Group Shot Aperature help

Discussion in 'People' started by phecksel, Apr 20, 2007.

  1. I've been asked to take a group shot, and will probably end up using the 18-70

    I don't have a good feel for aperature and dof. What would be a good aperature starting point for a group I'm standing 15-20 feet away from, and the group might be 10 feet deep? Should have good indoor lighting, plan on taking the SB-800 too.
     
  2. Use f8 as your starting point. I would also use the long end of your lens; i.e., 70mm as this will compress your group some and will keep the head size approximately the same from front to back. When you say you will have good indoor lighting I am not sure what you mean by that. Normally indoor lighting is poor and you will need some additional lighting and/or a higher ISO to stop movement among the group. A single SB800 for this large a group will result in shadows unless you can use it bounced from the ceiling. One thing for sure, do not use too slow of a shutter speed as there will always be some people in the group that will move and cause blur at slower speeds. Try to keep your shutter speed to at least 1/60 of a second or faster.

    One last thing, WB will become important with indoor lighting and even more so when you mix indoor lighting with flash. I suggest the use of a Grey card or some other means of setting your WB. I would shoot the image in RAW as you can then adjust the WB in post processing.
     
  3. Thank you

    For indoor lighting, it is well lit. Hadn't considered the impact of flash and other lighting, so appreciate the card suggestion. I'm going to stop by today and see how well the flash bounces off the relatively high ceiling. Should the gray card be tipped at the same angle as the shot?

    I'll do as much as I can with shutter speed, but unless I can make the 85 work...but maybe I can borrow a friends POS 50mm 1.8.
     
  4. Ditto...

    If you have the SB800, I'm assuming that you also have the gel pack that came with it. In addition to shooting RAW (an absolute must IMHO), you should add the gel that most closely matches ambient lighting. If it is flourescent lighting, use the green gel. If it is tungsten, use the orange gel. Then set your WB to whatever gel you added. Since you won't have enough flash power to light the entire group evenly with your flash, you will have to rely on some ambient lighting. Your ambient lighting indoor will *NOT* match your flash, so you'll have to gel your flash to keep the colors consistent.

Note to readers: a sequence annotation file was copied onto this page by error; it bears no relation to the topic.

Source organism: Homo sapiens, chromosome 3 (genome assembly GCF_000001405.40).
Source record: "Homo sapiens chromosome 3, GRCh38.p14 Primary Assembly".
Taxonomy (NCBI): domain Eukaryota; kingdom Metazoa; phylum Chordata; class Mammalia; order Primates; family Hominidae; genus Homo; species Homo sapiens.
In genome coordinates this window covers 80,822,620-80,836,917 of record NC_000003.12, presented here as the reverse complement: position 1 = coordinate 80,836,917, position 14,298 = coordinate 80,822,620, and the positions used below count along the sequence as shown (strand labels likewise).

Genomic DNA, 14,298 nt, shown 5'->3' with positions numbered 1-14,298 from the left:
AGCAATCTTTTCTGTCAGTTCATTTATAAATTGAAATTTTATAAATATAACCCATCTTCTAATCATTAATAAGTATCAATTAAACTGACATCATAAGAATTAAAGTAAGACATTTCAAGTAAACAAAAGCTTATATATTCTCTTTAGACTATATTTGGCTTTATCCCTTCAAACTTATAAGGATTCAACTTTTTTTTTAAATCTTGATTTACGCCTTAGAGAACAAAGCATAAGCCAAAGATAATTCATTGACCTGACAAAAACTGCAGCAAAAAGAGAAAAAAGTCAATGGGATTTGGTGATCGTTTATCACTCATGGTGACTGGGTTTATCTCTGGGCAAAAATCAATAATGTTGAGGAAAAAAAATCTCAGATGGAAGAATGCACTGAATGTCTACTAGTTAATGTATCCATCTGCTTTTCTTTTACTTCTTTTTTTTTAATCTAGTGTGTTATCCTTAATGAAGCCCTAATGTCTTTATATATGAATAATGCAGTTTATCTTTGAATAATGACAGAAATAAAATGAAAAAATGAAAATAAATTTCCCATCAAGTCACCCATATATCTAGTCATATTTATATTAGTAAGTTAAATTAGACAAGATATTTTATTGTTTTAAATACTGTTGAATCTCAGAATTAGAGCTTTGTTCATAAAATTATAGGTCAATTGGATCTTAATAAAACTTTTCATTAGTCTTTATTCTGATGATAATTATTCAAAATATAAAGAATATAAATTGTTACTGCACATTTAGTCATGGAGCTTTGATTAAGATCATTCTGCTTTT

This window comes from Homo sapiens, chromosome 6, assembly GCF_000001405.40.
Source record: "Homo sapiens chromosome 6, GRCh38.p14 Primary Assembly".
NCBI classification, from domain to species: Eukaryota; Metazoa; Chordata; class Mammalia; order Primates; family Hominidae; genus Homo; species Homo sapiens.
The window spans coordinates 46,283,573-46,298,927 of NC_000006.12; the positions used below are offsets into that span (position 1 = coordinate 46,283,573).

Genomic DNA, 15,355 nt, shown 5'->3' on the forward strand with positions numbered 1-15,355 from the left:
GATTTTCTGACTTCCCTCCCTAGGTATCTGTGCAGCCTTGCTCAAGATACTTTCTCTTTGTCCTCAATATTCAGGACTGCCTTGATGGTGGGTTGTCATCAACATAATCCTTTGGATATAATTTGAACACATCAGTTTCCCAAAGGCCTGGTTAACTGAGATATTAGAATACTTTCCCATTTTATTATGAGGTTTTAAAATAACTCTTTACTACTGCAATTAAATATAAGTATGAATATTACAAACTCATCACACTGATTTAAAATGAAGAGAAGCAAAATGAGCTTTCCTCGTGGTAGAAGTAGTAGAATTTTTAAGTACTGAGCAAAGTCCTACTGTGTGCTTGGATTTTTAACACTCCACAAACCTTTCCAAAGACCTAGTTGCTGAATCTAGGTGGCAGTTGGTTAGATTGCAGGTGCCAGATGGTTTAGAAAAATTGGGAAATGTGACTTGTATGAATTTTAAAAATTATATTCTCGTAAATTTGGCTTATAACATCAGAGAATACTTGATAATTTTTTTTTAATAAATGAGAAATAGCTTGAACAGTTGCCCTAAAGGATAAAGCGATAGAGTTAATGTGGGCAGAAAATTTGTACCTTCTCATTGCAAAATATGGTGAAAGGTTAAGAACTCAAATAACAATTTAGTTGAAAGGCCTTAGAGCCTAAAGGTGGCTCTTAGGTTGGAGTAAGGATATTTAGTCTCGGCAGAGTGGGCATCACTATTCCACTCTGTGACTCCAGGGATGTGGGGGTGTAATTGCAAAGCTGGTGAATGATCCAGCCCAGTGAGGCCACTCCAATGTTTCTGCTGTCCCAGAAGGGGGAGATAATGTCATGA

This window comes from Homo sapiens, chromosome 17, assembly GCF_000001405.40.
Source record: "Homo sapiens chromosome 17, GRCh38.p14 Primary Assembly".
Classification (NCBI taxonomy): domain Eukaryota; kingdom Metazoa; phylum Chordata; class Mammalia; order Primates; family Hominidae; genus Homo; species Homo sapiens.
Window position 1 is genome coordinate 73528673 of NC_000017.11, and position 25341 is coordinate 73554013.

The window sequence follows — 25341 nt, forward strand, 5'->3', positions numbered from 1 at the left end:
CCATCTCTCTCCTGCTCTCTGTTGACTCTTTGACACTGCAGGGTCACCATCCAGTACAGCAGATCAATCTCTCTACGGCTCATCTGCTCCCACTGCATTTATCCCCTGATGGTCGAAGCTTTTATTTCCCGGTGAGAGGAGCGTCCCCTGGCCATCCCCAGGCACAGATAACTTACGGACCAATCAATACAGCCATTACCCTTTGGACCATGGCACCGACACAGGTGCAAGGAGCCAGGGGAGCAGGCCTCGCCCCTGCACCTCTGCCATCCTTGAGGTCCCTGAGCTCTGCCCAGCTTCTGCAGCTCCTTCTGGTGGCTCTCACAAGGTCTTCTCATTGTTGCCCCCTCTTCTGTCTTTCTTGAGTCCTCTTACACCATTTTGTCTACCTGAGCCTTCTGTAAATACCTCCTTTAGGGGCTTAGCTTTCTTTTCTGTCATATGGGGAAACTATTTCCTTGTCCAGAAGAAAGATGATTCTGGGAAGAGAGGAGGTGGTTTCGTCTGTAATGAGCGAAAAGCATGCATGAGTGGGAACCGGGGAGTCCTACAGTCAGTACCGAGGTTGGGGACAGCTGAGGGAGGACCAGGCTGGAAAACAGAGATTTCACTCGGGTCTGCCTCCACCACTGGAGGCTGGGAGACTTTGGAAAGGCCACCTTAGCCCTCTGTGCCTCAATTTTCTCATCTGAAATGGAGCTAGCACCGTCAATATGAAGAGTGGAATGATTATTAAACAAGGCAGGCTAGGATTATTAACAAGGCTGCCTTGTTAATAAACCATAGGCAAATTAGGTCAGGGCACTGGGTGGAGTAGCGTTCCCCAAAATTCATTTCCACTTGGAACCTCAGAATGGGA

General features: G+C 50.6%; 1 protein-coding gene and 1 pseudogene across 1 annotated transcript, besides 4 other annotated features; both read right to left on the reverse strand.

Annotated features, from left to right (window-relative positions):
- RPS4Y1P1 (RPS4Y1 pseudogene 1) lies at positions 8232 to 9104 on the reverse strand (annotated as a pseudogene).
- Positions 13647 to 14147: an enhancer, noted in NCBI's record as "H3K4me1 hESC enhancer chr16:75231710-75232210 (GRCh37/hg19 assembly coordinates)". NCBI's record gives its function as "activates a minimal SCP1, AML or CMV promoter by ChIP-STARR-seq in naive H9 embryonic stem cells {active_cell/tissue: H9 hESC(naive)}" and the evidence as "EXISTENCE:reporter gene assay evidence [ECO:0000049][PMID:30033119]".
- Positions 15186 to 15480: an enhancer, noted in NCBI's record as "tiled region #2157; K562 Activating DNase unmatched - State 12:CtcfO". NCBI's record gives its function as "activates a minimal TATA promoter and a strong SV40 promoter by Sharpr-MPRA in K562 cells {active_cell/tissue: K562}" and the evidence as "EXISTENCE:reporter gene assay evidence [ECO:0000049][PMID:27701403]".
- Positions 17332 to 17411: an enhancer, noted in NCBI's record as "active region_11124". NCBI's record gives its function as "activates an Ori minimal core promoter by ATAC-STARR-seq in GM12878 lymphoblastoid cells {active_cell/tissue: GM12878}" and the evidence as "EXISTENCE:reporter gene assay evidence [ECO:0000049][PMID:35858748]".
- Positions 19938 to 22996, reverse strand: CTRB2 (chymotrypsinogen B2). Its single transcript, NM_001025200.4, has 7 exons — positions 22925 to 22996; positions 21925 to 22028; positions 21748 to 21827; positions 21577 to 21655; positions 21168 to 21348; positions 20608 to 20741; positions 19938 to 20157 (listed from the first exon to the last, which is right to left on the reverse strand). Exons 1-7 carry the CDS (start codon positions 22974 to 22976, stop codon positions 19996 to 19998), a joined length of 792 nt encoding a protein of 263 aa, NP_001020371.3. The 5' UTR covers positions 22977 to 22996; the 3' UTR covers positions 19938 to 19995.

JMHO, of course.
     
    Last edited by a moderator: Apr 20, 2007
  5. dsp921

    dsp921

    898
    May 16, 2006
    If you're 20 feet away and use 70mm you'll need at least f10 to get a 10 foot DOF. That should give you 4 feet in front of the focus point and about 6 or 7 feet behind it.
    50mm is probably f5.6 for the 10 ft DOF. Not sure how wide you have to go to get everyone in, but the wider you go your DOF will increase. That 5 foot variable in distance to the group will make a pretty big difference, that same 70mm @ f10 will only give you about a 6 foot DOF at 15 feet vs. 10 at 20 feet.
     
  6. Seth

    Seth

    317
    Jun 6, 2006
    Tulsa, OK
    How does one go about calculating things like this? I think I've seen calculators out on the net somewhere but am curious if there is a better way to do it on the spot or what?
     
  7. Matthias

    Matthias

    300
    Apr 13, 2007
    Central Texas
    Thanks for the question and the tips (Gordon) - gleaning information all the time - now have to put it to use :smile:
     
  8. dsp921

    dsp921

    898
    May 16, 2006
    You need a few formulas and the circle of confusion number for your camera ( 0.02 for Nikon DSLRs). You need to calculate the hyperfocal distance, then figure out the near focus limit and the far focus limit. A lot of math to do on the fly. Maybe use an online calculator and make a table with a range that you can use as a guide. There's always the DOF button, but that doesn't help me much for some reason.